Traditional Chinese Medicine in Shanghai

Shanghai Living

Ever since the founding of the PRC, the Communist Party of China and the Central Government has attached great importance to the development of TCM, specifying in 1954 theta “Unity of Chinese and Western Medicine” is predominant principle for the national medical service.

Specialised institutions were established successively in Shanghai, such as Shanghai Association of Traditional Chinese Medicine, Shanghai College of Traditional Chinese Medicine (presently Shanghai University of Traditional Chinese Medicine), the medical institutions of TCM (such as the TCM departments in general hospitals), the research institutes of TCM, and Shanghai Municipal Public Health Bureau.

Remarkable success has been achieved in TCM medical services, teaching, research and administration. Researches in kidney essence, acupuncture anaesthesia and invigoration of blood circulation had great influence both domestically and internationally. The numbers veteran TCM doctors represented diversified schools, concerning internal medicine, surgery gynaecology, paediatrics, Chinese massage, trauma treatment, opthalmology and laryngology.

For example, the surgical operation originated by Gu Xiaoyan is well-known locally to cure severe furunclitis, acute mastitis, and other miscellaneous surgical diseases.

The trauma treatment advocated by Shi Xiaoshan is an important school in Southern China for its particular orthopaedic repositioning manoeuvres and its unique internal treatment of traumata. The ophthalmology treatment developed by Yao Heqing features the couching of cataracts, which has helped countless patients to restore their eyesight with only a single treatment.

The Lu Shouyan School, concentrating on acupuncture academic research, has contributed greatly to the innovation of acupuncture theory and treatment.

These schools have made important contributions to the development of TCM in Shanghai by virtue of their academic thinking and unique specialities, as well as their medical services.

During the Cultural Revolution (1966-1976), however, Shanghai TCM institutions were dismantled or merged, resulting in a severe shortage in qualified TCM doctors.

TCM institutions and practitioners resumed their medical services in 1978. The enactment and implementation of Regulations for Shanghai Municipality of TCM Development in 1998 laid a firm foundation for the development of TCM in Shanghai, and placed its development on a legal basis.

In the execution of the regulations, the policy of laying equal emphasis on both TCM and western medicine was fully observed, the service network of TCM was established, and the role of TCM was therefore brought into full play in provision of public health services, the prevention of serious diseases, and rural and community health care. By 1999, there had been four municipal-level TCM hospitals, and at least one government-run TCM hospital in every district or country, which provided the basis of a TCM service network.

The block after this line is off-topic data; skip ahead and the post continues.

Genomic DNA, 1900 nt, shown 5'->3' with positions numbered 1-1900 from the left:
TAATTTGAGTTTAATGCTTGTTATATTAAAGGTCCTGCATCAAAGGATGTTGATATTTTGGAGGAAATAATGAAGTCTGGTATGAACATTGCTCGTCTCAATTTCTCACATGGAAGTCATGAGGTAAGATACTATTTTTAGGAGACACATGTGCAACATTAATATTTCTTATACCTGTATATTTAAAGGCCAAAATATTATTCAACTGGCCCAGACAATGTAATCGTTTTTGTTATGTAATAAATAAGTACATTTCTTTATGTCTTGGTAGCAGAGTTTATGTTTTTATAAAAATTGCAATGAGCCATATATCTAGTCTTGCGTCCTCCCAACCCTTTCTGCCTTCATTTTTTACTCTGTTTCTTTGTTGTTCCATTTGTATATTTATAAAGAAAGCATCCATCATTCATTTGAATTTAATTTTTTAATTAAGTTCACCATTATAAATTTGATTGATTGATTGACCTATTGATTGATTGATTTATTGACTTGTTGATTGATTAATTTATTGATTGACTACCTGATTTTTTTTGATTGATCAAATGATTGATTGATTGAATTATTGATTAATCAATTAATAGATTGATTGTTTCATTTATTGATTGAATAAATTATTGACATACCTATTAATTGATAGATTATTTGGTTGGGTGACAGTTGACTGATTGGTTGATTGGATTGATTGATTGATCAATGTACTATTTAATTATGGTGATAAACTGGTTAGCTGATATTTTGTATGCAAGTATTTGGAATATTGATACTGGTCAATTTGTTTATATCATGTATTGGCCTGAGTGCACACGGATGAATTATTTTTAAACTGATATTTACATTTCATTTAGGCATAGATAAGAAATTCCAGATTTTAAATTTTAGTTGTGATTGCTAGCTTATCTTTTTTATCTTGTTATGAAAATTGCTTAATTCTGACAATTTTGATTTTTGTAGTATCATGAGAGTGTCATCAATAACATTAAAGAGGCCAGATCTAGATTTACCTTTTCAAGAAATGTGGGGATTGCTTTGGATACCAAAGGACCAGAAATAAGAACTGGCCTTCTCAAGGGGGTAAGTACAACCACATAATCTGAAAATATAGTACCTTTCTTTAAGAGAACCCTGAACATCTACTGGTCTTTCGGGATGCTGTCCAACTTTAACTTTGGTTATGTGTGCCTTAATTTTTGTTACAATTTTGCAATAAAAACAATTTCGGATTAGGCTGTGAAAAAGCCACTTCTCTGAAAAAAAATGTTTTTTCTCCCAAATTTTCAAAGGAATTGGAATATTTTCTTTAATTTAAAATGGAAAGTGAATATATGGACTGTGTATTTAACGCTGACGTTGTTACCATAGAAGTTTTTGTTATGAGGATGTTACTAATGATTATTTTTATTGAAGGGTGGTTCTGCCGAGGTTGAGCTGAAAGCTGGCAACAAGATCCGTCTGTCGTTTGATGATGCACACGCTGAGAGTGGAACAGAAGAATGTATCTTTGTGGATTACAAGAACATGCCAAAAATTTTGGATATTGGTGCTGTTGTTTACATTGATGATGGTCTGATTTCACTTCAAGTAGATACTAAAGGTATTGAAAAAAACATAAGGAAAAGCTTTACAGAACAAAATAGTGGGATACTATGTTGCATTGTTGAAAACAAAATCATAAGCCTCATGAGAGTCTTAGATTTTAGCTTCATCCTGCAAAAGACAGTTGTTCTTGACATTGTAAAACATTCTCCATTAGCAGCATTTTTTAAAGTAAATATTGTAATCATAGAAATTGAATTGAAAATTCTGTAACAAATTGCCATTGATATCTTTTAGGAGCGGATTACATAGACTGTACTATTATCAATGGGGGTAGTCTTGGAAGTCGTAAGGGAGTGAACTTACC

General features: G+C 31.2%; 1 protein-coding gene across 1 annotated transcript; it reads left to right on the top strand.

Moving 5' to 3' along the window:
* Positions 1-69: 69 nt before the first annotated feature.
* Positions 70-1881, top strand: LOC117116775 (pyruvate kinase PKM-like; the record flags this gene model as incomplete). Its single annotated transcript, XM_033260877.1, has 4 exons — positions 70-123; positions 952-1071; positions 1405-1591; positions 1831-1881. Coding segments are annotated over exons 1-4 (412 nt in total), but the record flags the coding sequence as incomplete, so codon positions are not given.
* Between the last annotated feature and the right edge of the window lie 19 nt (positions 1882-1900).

Since 2000, the TCM service has shifted its focus from a quantity-orientated model to a quality-orientated model, and the strategy of cultivating well-known doctors, creating renowned medical sections and developing famous hospitals was vigorously implemented, to provide better TCM service for rural areas, local communities and individual households.

The special features and advantages of TCM such as simplicity in operation, easy availability of materials for treatment, effectiveness in treatment, and low cost, have been strengthened.

Shanghai now boasts 23 public TCM hospitals as well as Chinese and western medicine hospitals, 184 general hospitals, 232 community health centres with TCM departments with Chinese and western sections, and 307 private TCM institutions consisting a complete TCM network covering the city.

At the end of 2008, there were 8,048 registered TCM practitioners and 6,355 inpatient beds in Shanghai TCM institutions. The total number of outpatients and emergency service discharged by TCM hospitals accounted for 7.6 percent of the total medical service in Shanghai.

Presently, Shanghai has municipal renowned TCM doctors, 54 TCM specialties (among which 32 were State-level TCM key projects), 38 research studios of the practices of Shanghai renowned veteran TCM doctors, a TCM academy affiliated to Shanghai University of TCM, 6 key TCM research offices approved by State Administration of Traditional Chinese Medicine, 42 level-3 laboratories.

The TCM Development Office was founded in 2009 to integrate the administrative, medical and educational resources of TCM in Shanghai, to further promote the development of TCM within the city.

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